Plus, I've indicated a number of translations (such as ascertain, know, understand, and so forth) and since you know what rtogs pa is, we don't need to argue on the translation. It is exactly like the fact that there is no need to argue on the term of "compassion" when we know the Buddhist definition, function, divisions of it, on the pretext that its Latin etymology of it as to do with "to suffer with..."
Malcolm wrote:A self-sufficient substantial entity would be an inherent existence, from our POV. But Tsongkhapa argues that is not the basis of negation, instead it is the inherent existence which is different than existence. From our point of view, existence is the coarse object of negation[...]
In fact, we say the basis is either phenomena or a person. The subtle object of negation is the same in both cases, though.

To go closer to you, Tsongkhapa asserts that if the selflessness of person is easier to realized than that of phenomena, it is because it's easier to realize the person as empty of being self-sufficient substantially existent.

Still, I don't understand what you mean by 'existence is the coarse object of negation'.
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Re: Gorampa & Tsongkhapa

Post by Crazywisdom » Mon Mar 30, 2015 7:20 pm

JKhedrup wrote:Throwing sutra out completely in favour of tantra caused all sorts of problems for Buddhism at several points in its history.

I realize ethics such as avoiding the Ten Non-Virtues are not as sexy as arising as a yidam etc. But they are necessary.

I truly believe that in the West with its sensual culture that without a foundation in Sutra Vajrayana will become a free for all, an excuse for all sorts of weirdness. We see this starting already.
Tantra subsumed sutra.
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Re: Gorampa & Tsongkhapa

Post by Crazywisdom » Mon Mar 30, 2015 7:23 pm

Malcolm wrote:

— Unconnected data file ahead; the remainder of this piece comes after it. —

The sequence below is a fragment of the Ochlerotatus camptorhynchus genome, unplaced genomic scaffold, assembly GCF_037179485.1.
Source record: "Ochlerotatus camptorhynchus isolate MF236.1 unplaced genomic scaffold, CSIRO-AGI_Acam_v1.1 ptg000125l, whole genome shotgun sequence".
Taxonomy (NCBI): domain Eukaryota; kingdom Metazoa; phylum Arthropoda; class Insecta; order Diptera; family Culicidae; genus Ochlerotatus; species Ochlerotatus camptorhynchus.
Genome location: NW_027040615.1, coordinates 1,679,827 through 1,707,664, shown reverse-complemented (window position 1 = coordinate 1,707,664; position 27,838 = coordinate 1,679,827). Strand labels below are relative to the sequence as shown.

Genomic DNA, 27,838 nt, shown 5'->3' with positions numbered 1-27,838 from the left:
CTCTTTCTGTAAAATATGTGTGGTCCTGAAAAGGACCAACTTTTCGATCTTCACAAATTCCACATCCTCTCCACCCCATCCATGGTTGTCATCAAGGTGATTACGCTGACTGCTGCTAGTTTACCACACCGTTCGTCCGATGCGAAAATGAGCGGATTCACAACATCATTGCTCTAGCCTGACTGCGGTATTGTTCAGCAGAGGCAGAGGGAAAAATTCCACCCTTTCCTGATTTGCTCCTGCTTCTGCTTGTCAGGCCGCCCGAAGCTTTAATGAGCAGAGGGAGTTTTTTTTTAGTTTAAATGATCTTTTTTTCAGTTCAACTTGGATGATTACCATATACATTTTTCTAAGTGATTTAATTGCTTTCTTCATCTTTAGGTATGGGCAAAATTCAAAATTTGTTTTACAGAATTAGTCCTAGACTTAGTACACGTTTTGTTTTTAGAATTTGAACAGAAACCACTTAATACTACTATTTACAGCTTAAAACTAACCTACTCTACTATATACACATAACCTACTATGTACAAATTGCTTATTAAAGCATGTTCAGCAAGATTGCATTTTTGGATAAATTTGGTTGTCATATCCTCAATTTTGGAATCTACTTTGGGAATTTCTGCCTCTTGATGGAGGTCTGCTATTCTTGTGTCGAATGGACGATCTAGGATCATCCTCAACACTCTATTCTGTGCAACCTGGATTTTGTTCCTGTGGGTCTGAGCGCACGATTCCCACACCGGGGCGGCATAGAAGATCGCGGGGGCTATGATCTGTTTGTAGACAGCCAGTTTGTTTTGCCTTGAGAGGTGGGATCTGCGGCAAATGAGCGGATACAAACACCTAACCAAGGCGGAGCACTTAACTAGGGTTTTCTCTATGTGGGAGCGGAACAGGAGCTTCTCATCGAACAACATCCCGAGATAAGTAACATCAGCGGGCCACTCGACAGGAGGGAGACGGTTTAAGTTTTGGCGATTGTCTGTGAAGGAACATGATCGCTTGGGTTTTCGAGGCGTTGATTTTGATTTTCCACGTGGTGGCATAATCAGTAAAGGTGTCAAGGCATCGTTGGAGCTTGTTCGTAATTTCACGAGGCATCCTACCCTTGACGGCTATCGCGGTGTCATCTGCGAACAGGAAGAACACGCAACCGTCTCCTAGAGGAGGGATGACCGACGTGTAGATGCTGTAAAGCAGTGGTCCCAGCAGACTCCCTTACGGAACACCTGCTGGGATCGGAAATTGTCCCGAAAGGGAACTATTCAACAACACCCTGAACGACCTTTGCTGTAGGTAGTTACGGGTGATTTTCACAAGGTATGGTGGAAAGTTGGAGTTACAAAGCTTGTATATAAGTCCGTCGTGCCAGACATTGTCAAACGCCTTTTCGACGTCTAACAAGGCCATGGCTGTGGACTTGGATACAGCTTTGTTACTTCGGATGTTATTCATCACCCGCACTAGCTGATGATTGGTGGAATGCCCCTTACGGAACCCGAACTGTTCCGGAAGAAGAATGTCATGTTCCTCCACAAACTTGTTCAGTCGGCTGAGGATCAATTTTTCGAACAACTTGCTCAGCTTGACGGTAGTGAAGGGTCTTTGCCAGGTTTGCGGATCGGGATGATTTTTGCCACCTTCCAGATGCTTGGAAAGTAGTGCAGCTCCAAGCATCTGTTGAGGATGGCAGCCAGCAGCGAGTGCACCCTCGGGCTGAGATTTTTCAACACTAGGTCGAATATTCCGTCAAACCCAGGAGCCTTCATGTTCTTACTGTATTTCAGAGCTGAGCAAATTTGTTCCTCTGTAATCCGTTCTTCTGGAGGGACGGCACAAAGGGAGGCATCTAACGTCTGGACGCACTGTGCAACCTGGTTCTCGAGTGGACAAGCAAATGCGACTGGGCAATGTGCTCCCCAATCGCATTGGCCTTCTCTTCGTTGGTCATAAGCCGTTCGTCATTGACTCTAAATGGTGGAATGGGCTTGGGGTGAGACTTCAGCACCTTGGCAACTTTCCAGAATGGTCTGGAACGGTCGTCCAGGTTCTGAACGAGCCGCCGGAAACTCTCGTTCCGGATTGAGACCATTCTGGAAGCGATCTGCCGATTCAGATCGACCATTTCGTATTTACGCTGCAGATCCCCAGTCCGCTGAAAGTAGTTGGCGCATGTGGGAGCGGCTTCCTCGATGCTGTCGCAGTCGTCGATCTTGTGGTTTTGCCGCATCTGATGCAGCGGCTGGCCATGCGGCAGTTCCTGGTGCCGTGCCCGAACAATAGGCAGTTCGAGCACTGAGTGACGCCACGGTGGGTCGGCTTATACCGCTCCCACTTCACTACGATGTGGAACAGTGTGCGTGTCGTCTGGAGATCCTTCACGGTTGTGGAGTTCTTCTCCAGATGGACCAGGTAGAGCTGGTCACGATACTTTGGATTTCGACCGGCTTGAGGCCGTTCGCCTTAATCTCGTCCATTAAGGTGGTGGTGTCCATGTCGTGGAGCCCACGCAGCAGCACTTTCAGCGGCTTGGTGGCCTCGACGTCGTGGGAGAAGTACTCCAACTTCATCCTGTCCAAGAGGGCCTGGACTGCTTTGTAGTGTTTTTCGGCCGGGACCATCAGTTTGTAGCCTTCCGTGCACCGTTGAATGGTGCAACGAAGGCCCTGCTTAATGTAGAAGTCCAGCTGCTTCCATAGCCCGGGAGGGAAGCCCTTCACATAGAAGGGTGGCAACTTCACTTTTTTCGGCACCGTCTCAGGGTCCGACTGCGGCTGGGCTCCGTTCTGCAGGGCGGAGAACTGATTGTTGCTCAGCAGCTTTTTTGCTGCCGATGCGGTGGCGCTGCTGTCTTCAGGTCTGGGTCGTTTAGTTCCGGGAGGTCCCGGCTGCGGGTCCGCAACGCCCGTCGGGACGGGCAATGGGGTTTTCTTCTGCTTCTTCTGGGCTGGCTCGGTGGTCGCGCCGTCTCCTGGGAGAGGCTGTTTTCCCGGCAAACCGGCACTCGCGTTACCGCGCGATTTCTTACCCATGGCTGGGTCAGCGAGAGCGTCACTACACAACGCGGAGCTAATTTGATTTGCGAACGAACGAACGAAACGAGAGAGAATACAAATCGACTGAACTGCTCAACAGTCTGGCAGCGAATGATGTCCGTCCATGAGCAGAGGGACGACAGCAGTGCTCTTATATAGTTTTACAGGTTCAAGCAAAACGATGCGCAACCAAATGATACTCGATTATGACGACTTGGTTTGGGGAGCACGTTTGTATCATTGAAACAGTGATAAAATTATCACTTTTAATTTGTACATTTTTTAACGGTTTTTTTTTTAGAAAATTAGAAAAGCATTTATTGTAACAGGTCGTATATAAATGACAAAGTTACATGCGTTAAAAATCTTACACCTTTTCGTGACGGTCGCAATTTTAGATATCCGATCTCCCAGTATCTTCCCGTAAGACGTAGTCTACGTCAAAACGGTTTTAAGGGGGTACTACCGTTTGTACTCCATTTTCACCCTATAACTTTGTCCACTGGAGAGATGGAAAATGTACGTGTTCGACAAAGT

jiashengrox wrote: I could quote from Ngari Panchen's Ascertaining the Three Vows on this issue:

"An upholder of lay ordination who is also a pure-awareness holder must,except for signs and rituals of complete ordination, practice all that remains" (page 26)

It summarises the need for us to adhere to fundamental pratimoksha precepts (in fact in a stricter sense, coz in that context, he mentioned the need to follow the bhikkhu's conduct, with exception of ceremonies performed by bhikkhus or ordained ones, the "outer signs of ordination", as commented on by Dudjom Rinpoche).
RIght, that I disagree with completely -- this was already rejected by Sakya Pandita in sdom gsum. One only needs to follow the vows which one receives in a given rite.

The intention here comes from symbolic initiation into bhikṣu pratimokṣa in the Anuyoga grand empowerment.

Samayas of the higher vehicle subsume the lower.
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Re: Gorampa & Tsongkhapa

Post by Malcolm » Mon Mar 30, 2015 8:56 pm

Tenzin Dorje wrote:
Malcolm wrote:rtogs pa - avabodha This is usually the term rtogs renders in order to communicate "realize."
True. Why then go against what you yourself say is usual translation?
Because here I do not think rtogs is being used to translate, or has the same sense as 'avabodha". It is a clumsy way to translate the passage.


Plus, I've indicated a number of translations (such as ascertain, know, understand, and so forth) and since you know what rtogs pa is, we don't need to argue on the translation. It is exactly like the fact that there is no need to argue on the term of "compassion" when we know the Buddhist definition, function, divisions of it, on the pretext that its Latin etymology of it as to do with "to suffer with..."
The point is that the term rtogs renders any number of Sanskrit terms — in general in Tibetan "rtogs pa" actually means "understand" or "know" (shes pa). When it is used in the sense of "realize", it is being used in the sense of avabodha, but here it is not being used in that sense of avabodha.
Malcolm wrote:A self-sufficient substantial entity would be an inherent existence, from our POV. But Tsongkhapa argues that is not the basis of negation, instead it is the inherent existence which is different than existence. From our point of view, existence is the coarse object of negation[...]
In fact, we say the basis is either phenomena or a person. The subtle object of negation is the same in both cases, though.
It doesn't matter, the subtle object of negation is not the actual object of negation in Madhyamaka, Candra only introduces it as a formality.
Still, I don't understand what you mean by 'existence is the coarse object of negation'.
No one perceives inherent existence, which is a philosophical abstraction. People do perceive existence, and that is what is negated through Madhyamaka analysis because that is what people perceive. But negating existence is not enough, one must also negate nonexistence, both and neither. When one is an ārya, however, one does not need to proceed through the four-fold negation.